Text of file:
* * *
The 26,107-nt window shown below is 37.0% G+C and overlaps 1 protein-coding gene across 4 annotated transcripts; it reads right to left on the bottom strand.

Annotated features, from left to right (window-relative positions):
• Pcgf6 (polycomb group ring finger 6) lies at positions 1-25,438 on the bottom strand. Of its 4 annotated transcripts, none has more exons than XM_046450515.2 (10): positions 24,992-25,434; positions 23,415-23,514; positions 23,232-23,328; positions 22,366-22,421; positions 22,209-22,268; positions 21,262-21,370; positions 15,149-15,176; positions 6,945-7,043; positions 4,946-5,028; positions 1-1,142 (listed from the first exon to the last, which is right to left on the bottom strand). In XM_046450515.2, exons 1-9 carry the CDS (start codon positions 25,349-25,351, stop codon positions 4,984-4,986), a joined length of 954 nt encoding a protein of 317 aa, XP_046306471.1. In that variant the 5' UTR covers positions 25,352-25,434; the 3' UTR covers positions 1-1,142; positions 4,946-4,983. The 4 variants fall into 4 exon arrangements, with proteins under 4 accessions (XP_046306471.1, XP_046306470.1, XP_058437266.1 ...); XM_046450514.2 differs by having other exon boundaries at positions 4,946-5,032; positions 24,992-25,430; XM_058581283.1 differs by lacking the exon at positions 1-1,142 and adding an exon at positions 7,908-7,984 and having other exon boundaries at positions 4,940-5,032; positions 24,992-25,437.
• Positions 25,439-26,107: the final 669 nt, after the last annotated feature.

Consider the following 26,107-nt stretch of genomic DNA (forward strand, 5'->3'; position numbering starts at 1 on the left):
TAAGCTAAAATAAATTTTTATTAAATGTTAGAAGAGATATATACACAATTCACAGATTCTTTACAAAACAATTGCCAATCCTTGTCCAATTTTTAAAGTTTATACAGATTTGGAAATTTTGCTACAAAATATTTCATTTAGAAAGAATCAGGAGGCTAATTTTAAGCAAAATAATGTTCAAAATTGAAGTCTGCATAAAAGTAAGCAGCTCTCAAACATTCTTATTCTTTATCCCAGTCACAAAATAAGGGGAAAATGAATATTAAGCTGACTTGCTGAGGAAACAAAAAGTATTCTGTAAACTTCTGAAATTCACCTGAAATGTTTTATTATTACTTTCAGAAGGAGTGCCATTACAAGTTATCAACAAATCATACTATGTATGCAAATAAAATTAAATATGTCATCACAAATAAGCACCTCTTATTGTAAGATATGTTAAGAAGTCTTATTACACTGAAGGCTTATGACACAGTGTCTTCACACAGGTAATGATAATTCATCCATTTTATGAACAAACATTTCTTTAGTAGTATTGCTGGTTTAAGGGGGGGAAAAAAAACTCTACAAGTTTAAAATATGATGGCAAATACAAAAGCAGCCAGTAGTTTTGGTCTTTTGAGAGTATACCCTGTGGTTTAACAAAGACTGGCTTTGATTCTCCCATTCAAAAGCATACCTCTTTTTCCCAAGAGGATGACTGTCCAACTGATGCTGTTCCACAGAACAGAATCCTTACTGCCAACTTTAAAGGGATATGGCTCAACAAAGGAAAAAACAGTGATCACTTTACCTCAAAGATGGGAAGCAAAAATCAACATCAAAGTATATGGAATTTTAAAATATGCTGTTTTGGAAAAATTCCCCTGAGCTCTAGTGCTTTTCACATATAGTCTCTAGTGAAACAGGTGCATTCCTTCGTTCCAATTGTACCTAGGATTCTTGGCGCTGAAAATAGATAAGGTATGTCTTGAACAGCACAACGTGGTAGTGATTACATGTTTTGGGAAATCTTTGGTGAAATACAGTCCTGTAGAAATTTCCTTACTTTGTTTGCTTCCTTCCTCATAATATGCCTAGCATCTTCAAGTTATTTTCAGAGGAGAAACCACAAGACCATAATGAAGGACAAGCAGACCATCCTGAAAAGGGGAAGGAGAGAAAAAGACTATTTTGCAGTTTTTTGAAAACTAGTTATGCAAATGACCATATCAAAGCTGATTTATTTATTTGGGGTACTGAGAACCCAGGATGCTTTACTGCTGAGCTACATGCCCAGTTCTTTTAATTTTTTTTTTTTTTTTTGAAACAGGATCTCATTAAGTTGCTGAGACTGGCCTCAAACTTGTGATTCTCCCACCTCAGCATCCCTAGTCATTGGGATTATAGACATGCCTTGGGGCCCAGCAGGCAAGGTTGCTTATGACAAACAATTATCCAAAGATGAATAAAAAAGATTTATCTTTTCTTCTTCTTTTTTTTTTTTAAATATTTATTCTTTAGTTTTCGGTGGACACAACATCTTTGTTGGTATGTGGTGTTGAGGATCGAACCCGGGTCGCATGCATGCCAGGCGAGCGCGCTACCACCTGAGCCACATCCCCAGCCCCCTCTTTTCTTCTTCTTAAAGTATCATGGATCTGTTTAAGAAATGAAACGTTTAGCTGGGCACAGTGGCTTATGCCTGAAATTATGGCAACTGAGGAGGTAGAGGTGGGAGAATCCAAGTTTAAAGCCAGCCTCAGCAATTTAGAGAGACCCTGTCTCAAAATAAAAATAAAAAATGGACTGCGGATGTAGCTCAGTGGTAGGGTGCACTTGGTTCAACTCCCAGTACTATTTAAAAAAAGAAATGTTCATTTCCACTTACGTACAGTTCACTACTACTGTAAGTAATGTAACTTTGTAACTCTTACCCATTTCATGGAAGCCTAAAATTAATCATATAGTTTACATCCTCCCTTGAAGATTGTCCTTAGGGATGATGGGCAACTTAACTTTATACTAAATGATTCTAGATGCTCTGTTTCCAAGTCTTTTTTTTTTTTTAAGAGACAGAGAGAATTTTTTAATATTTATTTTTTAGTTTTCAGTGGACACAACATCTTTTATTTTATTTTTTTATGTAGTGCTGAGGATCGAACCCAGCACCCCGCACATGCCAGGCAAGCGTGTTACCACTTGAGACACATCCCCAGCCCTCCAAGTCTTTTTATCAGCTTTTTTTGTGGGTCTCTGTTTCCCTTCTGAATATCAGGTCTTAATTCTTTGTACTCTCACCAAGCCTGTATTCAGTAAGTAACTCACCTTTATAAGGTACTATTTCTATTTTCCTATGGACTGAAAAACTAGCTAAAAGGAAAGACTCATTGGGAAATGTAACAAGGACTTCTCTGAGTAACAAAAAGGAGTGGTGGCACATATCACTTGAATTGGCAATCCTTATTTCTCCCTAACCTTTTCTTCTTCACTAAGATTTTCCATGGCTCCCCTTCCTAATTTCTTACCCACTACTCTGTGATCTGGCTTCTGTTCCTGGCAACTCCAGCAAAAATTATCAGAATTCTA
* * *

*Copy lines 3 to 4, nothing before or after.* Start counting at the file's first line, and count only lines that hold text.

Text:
• Pcgf6 (polycomb group ring finger 6) lies at positions 1-25,438 on the bottom strand. Of its 4 annotated transcripts, none has more exons than XM_046450515.2 (10): positions 24,992-25,434; positions 23,415-23,514; positions 23,232-23,328; positions 22,366-22,421; positions 22,209-22,268; positions 21,262-21,370; positions 15,149-15,176; positions 6,945-7,043; positions 4,946-5,028; positions 1-1,142 (listed from the first exon to the last, which is right to left on the bottom strand). In XM_046450515.2, exons 1-9 carry the CDS (start codon positions 25,349-25,351, stop codon positions 4,984-4,986), a joined length of 954 nt encoding a protein of 317 aa, XP_046306471.1. In that variant the 5' UTR covers positions 25,352-25,434; the 3' UTR covers positions 1-1,142; positions 4,946-4,983. The 4 variants fall into 4 exon arrangements, with proteins under 4 accessions (XP_046306471.1, XP_046306470.1, XP_058437266.1 ...); XM_046450514.2 differs by having other exon boundaries at positions 4,946-5,032; positions 24,992-25,430; XM_058581283.1 differs by lacking the exon at positions 1-1,142 and adding an exon at positions 7,908-7,984 and having other exon boundaries at positions 4,940-5,032; positions 24,992-25,437.
• Positions 25,439-26,107: the final 669 nt, after the last annotated feature.